9. Add interaction

Add a comment box or guestbook. Let visitors comment (even if it’s negative). You may learn something. Respond to the comments to show you are involved and that you care.

10. Update often!

A web site is not a set-it-and-forget-it kind of thing. Look at your site regularly and add new content, update out-of-date content, and play around with the layout. Out-of-date content is a turn-off for most web visitors. No one wants to spend time reading a post that is obsolete or out-of-date. Keep it fresh and keep it coming.

Have experience launching a website or any advice to share? Did you try these tips? Did they work for you? Have something to add? Please share it in the comments!

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Clicky Web Analytics

I had written a previous post roughly comparing a few web analytics programs, using some criteria that was important to me, and I had purchased a license for Mint to use on one site. Having two sites, though, I wanted them to use the same analytics package, so I shelled out the extra $30 for a second Mint site license.

That was the easy part. The real pain came when I actually set it up. I had to install a second copy of Mint (because it’s a per-install/per-domain license) so I had to install a second copy, copy over all my plug-ins and configure it, making sure I used the same login and password (so I wouldn’t get them mixed up) and configure the software alike with the first install.

Then I realized something: I had to go to each domain’s Mint installation to view stats. I couldn’t view the stats for both sites in the same view. (Though there is a plug-in for that, but it gets installed to a single domain install — I’d have to install it to both installations and mirror the setup again — What a pain!)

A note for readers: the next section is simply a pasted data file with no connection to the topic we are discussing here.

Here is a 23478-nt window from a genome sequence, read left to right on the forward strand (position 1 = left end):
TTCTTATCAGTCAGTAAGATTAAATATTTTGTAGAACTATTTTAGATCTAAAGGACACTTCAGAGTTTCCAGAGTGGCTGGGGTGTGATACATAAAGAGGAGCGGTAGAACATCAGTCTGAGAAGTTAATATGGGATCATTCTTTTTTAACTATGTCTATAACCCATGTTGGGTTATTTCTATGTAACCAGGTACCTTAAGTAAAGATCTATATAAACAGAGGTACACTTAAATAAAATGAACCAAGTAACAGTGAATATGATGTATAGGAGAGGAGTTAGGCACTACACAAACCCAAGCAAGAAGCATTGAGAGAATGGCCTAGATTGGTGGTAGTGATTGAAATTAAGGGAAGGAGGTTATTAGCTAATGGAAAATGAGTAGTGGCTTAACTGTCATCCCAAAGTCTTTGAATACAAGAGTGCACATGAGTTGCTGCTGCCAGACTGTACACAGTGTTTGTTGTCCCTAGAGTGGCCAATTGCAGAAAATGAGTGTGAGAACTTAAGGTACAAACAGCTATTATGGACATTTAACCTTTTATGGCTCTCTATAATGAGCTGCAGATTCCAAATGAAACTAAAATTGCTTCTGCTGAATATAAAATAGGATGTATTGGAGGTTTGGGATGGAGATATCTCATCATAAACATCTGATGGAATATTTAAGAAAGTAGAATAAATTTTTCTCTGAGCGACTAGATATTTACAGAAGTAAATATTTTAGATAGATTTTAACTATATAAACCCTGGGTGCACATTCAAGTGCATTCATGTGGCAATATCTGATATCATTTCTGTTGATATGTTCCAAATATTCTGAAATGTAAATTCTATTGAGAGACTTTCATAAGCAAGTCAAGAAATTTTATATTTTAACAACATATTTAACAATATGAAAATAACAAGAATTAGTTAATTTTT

So, out $30 for the new license and realizing after the fact it wasn’t a good fit for my setup, I went to Piwik, which is an Open-Source, self-installed web analytics package. You install it to a single location and set up tracking for all your websites from it. It’s a fairly good piece of software, but I ran into several nasty show-stopping bugs: zeroing visitors in the database and an issue with PHP and the archive.sh cron job (not even mentioning the still-unresolved ever-growing database issue). I want an analytics package I don’t have to fight with to get good information out of. I want to spend my time using the information I can gather, not spend the time fighting with my analytics software.

Then I tried out Clicky Web Analytics. I have to say I am extremely happy with the service, and the pricing. No software to have to think about (or keep up to date), pricing is extremely fair (in fact, the best I’ve seen with 1 site being completely free), and the feature set is unparalleled. Real-time stats, including content, search terms, referrers, individual actions, a customizable dashboard, even iPhone and Android-specific mobile versions. A full API, RSS feeds, and site widgets round off the service offering, and that’s just at the free level. Paid versions (starting at $5/mo or $30/yr for 3 sites) get even more features, such as advanced data segmentation and the ability to name visitors using either the web interface or a CMS plugin.

The real icing on the cake with Clicky? They provide a non-js tracking code (in the form of a 1×1 transparent pixel) that you can insert on sites that don’t support javascript (like WordPress.com, Craigslist, eBay, MySpace, etc) so you can track pageviews even there!

I really recommend that you check out Clicky, even if (especially if) you only have one site to manage — it’s free.

Clicky Web Analytics

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Web Analytics Reviews

I wrote this piece after going through several analytics packages in search of the best fit for my sites and needs. Here’s what I came up with…